Universal Pictures chairman Donna Langley has revealed that the shared universe of movie monster they recently announced will be “more in the action-adventure genre” to cash in on the popularity of the super hero film craze. Is this an unwise strategy? Is it advisable to turn horror films into action movies? Will this work or will this decision sink the shared universe before it starts?
Superhero action films are certainly the popular trend in recent years. Marvel and Disney, in particular, have made piles of cash bigger than the one the Joker had in the Dark Knight off their comic book adventure films. It’s not surprising that other studios want to cash in on the current wave. But what does seem unusual is that Universal wants to use action to gain an audience for their planned series of horror movies, featuring the classic Universal Studios monsters.
The Hollywood Reporter »
- email@example.com (Rob Young)
Universal Pictures' planned monster movie franchise will not be in the horror genre.
Chairman Donna Langley revealed the surprising direction for the classic horror properties during a Hollywood Reporter roundtable discussion.
She said that the films would be ""more in the action-adventure genre".
Universal is planning a series of interlinked films in the vein of Marvel Studios' action-adventure cinematic universe.
The recently released Dracula Untold is reportedly considered the first of the series.
The discussion also saw Disney and 20th Century Fox executives address the controversial cancellation of the Fantastic Four comic.
Directed by Don Siegel.
Body Snatchers invade the small town of Santa Mira…
In this current era of comic-book obsessed filmmaking, the archaic trait whereby a villain is bit by/hit by/falls into radioactive elements, we automatically relate it to our current heroes. Of course, these heroes were created in the atomic age, whereby fear was rife regarding the power of nuclear energy. The atomic age not only inspired comic book heroes and villains but also impacted on cinema, providing the path for films including Forbidden Planet, Creature from the Black Lagoon, The Thing and Invasion of the Body Snatchers. All of which are either due to be shown, or have been shown, at the BFI in their outstanding Sci-Fi season: Days of Fear and Wonder.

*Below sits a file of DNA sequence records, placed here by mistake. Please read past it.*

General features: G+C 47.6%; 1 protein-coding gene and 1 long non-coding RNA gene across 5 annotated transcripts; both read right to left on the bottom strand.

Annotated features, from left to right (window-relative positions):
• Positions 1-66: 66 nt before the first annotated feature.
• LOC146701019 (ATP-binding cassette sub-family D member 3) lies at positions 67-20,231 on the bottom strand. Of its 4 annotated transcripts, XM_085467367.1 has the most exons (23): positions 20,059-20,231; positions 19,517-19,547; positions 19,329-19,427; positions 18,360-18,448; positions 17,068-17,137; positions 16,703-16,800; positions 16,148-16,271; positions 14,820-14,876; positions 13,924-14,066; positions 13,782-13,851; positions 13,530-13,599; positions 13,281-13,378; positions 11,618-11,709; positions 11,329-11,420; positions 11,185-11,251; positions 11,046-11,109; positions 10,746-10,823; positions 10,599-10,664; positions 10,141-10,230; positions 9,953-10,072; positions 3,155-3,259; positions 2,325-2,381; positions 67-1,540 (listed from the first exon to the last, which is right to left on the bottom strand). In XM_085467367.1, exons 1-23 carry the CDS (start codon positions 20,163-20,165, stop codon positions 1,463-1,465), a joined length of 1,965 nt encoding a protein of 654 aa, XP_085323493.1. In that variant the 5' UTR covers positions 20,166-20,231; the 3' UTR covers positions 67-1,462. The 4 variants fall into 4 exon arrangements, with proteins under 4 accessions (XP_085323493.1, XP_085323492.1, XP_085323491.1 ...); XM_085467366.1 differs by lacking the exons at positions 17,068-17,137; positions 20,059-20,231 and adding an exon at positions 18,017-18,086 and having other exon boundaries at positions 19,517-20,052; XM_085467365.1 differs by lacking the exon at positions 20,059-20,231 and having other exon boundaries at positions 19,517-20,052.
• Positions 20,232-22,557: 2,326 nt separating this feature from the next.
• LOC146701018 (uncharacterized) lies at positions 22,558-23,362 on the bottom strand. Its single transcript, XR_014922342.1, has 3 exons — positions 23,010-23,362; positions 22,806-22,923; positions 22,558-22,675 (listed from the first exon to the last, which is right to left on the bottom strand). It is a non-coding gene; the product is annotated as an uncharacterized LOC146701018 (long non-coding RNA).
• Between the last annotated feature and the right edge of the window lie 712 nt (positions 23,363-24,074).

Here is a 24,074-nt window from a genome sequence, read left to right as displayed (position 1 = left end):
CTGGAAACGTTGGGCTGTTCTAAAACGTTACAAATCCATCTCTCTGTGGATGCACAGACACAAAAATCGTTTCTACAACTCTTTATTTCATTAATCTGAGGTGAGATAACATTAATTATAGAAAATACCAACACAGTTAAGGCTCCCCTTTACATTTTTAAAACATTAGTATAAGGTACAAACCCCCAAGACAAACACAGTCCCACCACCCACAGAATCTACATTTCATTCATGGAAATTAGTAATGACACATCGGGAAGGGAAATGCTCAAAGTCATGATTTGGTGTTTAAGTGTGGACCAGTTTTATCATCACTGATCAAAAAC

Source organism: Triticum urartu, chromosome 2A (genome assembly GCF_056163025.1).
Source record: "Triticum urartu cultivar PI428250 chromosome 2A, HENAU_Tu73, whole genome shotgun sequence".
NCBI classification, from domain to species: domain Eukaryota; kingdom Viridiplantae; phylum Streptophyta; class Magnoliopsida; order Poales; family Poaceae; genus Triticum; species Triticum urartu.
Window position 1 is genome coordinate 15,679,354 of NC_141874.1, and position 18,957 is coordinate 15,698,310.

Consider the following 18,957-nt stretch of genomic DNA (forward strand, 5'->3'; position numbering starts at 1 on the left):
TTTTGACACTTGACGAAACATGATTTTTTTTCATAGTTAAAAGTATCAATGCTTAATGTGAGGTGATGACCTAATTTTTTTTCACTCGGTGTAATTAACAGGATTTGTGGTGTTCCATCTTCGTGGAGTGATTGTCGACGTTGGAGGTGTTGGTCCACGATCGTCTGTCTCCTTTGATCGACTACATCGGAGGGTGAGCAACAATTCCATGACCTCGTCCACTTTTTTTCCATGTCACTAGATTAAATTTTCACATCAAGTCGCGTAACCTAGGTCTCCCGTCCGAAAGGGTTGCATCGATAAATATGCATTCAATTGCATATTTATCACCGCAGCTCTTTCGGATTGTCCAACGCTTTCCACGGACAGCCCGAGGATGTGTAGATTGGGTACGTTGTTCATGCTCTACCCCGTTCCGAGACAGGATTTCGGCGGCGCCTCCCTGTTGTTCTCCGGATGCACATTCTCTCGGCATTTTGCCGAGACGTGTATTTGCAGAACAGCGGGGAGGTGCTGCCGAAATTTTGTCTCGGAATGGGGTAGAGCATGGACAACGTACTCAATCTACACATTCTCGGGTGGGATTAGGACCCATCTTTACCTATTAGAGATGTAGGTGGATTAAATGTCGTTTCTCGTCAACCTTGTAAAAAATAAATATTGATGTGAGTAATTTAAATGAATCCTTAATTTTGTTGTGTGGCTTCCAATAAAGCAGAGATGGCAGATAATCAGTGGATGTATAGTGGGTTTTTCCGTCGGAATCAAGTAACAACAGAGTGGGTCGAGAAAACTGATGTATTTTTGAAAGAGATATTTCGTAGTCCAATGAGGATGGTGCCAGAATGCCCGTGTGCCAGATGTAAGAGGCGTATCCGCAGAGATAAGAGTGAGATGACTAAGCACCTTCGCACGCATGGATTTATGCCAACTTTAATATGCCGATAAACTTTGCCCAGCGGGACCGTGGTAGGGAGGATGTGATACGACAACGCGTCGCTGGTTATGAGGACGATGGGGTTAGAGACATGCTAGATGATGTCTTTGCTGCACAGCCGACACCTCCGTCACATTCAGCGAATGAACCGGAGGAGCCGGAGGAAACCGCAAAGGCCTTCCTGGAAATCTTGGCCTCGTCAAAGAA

Bookended by a Cabinet-of-Dr-Caligari, mad-man narration, »
- Simon Columb
A new writing team is assembling at Universal to resurrect classic monsters and apparently create a credible universe to compete for years with the slates of Marvel and DC Comics films. Recently, Noah Hawley (TV's Fargo), Aaron Guzikowski (Prisoners) and Ed Solomon (Now You See Me) were added to work on this new cinematic universe, as The Hollywood Reporter confirmed on Nov. 12. So, perhaps in a few years time, moviegoers will see an Avengers-style film with Frankenstein, Wolf Man, Invisible Man and the Creature From the Black Lagoon clamoring around to join forces and wreak havoc. For now, with the